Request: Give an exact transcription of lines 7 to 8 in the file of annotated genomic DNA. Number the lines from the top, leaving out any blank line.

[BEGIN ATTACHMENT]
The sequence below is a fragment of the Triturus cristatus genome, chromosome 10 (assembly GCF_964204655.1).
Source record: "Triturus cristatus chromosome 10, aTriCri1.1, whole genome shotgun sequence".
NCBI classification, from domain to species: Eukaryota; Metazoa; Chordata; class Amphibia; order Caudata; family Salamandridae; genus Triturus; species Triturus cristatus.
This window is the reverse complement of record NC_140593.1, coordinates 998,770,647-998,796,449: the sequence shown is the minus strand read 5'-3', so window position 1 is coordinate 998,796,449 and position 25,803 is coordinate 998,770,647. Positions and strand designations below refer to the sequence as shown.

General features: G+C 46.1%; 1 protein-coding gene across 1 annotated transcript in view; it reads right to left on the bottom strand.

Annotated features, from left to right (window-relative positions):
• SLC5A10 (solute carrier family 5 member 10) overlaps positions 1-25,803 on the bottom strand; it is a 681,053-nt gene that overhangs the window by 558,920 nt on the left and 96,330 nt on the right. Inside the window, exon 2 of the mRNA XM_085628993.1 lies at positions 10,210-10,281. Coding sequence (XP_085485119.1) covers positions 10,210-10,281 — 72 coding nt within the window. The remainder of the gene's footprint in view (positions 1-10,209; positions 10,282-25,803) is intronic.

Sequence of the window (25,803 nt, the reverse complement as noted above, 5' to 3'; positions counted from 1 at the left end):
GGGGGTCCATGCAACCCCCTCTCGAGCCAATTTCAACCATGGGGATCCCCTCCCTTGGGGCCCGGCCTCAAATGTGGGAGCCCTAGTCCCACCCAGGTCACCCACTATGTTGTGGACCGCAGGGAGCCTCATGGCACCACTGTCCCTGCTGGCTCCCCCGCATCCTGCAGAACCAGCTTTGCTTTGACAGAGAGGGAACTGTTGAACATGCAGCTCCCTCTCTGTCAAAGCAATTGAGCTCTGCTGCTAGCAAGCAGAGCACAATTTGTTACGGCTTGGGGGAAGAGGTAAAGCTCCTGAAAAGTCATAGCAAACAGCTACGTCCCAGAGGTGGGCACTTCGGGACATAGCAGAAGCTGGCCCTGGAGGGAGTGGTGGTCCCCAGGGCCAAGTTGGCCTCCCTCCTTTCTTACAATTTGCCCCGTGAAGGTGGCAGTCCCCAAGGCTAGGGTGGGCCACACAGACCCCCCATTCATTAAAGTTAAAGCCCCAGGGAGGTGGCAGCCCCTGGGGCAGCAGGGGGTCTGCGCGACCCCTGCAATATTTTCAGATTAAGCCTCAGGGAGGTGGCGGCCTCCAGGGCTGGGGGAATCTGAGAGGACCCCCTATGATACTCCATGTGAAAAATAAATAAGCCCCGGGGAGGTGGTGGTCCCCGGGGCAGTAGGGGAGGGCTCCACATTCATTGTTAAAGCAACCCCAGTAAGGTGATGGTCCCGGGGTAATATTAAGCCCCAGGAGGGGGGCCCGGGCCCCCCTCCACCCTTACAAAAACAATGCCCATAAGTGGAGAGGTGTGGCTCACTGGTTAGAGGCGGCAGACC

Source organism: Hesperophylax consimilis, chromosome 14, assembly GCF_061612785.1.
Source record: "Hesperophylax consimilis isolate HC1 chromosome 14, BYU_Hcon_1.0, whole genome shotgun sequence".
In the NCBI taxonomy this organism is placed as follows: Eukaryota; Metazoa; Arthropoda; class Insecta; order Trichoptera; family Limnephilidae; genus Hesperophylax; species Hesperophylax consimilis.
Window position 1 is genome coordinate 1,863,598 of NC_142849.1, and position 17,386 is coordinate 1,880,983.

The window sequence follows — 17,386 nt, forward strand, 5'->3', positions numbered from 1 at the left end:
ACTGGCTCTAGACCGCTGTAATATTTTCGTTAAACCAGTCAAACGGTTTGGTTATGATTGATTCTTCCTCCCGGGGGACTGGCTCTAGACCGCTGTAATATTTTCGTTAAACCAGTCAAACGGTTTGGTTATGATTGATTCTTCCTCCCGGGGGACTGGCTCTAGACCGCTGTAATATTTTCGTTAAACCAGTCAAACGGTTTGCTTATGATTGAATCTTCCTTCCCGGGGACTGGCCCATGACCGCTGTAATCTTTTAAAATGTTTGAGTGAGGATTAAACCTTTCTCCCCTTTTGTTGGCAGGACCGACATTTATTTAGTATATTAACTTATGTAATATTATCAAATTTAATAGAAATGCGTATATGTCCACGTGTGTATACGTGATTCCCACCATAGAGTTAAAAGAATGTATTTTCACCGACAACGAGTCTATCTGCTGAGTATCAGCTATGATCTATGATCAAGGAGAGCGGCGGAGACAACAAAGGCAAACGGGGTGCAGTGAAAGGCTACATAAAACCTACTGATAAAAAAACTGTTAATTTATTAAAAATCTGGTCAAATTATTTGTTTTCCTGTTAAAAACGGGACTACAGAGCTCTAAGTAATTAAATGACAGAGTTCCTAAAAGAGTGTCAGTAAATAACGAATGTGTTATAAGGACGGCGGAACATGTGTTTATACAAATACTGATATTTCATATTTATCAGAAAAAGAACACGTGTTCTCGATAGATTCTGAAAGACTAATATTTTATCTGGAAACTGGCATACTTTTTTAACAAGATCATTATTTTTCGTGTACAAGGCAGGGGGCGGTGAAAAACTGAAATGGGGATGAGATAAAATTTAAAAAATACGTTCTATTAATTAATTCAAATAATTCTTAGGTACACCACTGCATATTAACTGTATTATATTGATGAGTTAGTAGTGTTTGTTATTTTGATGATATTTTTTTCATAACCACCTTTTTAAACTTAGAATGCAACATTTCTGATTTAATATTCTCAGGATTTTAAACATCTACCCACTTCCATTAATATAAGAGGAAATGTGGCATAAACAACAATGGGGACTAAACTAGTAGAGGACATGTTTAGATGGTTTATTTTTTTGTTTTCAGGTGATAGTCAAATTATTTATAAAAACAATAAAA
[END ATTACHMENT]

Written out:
• SLC5A10 (solute carrier family 5 member 10) overlaps positions 1-25,803 on the bottom strand; it is a 681,053-nt gene that overhangs the window by 558,920 nt on the left and 96,330 nt on the right. Inside the window, exon 2 of the mRNA XM_085628993.1 lies at positions 10,210-10,281. Coding sequence (XP_085485119.1) covers positions 10,210-10,281 — 72 coding nt within the window. The remainder of the gene's footprint in view (positions 1-10,209; positions 10,282-25,803) is intronic.

Sequence of the window (25,803 nt, the reverse complement as noted above, 5' to 3'; positions counted from 1 at the left end):